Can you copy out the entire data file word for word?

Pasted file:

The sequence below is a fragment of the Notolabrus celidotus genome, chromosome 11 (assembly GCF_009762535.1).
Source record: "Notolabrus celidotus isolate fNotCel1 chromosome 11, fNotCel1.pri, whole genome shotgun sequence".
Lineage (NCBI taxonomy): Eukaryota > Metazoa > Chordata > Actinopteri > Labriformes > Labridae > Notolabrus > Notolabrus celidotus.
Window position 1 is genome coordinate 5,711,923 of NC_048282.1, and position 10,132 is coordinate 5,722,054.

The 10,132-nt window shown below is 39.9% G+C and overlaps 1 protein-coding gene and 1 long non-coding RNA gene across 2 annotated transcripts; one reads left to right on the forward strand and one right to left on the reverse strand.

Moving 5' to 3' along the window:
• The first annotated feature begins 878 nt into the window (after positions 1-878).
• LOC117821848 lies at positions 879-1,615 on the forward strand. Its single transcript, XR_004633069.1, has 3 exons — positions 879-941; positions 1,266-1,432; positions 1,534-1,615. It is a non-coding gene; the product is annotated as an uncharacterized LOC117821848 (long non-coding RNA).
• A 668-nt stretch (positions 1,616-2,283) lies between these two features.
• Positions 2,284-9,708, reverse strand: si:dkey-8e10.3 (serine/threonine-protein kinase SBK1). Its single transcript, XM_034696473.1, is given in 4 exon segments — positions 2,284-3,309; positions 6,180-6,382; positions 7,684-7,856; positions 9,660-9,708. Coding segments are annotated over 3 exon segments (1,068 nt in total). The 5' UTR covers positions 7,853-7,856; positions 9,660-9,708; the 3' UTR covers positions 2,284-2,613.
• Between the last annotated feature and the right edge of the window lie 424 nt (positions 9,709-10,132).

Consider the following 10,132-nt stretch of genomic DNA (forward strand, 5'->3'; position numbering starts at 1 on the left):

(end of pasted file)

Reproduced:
The sequence below is a fragment of the Notolabrus celidotus genome, chromosome 11 (assembly GCF_009762535.1).
Source record: "Notolabrus celidotus isolate fNotCel1 chromosome 11, fNotCel1.pri, whole genome shotgun sequence".
Lineage (NCBI taxonomy): Eukaryota > Metazoa > Chordata > Actinopteri > Labriformes > Labridae > Notolabrus > Notolabrus celidotus.
Window position 1 is genome coordinate 5,711,923 of NC_048282.1, and position 10,132 is coordinate 5,722,054.

The 10,132-nt window shown below is 39.9% G+C and overlaps 1 protein-coding gene and 1 long non-coding RNA gene across 2 annotated transcripts; one reads left to right on the forward strand and one right to left on the reverse strand.

Moving 5' to 3' along the window:
• The first annotated feature begins 878 nt into the window (after positions 1-878).
• LOC117821848 lies at positions 879-1,615 on the forward strand. Its single transcript, XR_004633069.1, has 3 exons — positions 879-941; positions 1,266-1,432; positions 1,534-1,615. It is a non-coding gene; the product is annotated as an uncharacterized LOC117821848 (long non-coding RNA).
• A 668-nt stretch (positions 1,616-2,283) lies between these two features.
• Positions 2,284-9,708, reverse strand: si:dkey-8e10.3 (serine/threonine-protein kinase SBK1). Its single transcript, XM_034696473.1, is given in 4 exon segments — positions 2,284-3,309; positions 6,180-6,382; positions 7,684-7,856; positions 9,660-9,708. Coding segments are annotated over 3 exon segments (1,068 nt in total). The 5' UTR covers positions 7,853-7,856; positions 9,660-9,708; the 3' UTR covers positions 2,284-2,613.
• Between the last annotated feature and the right edge of the window lie 424 nt (positions 9,709-10,132).

Consider the following 10,132-nt stretch of genomic DNA (forward strand, 5'->3'; position numbering starts at 1 on the left):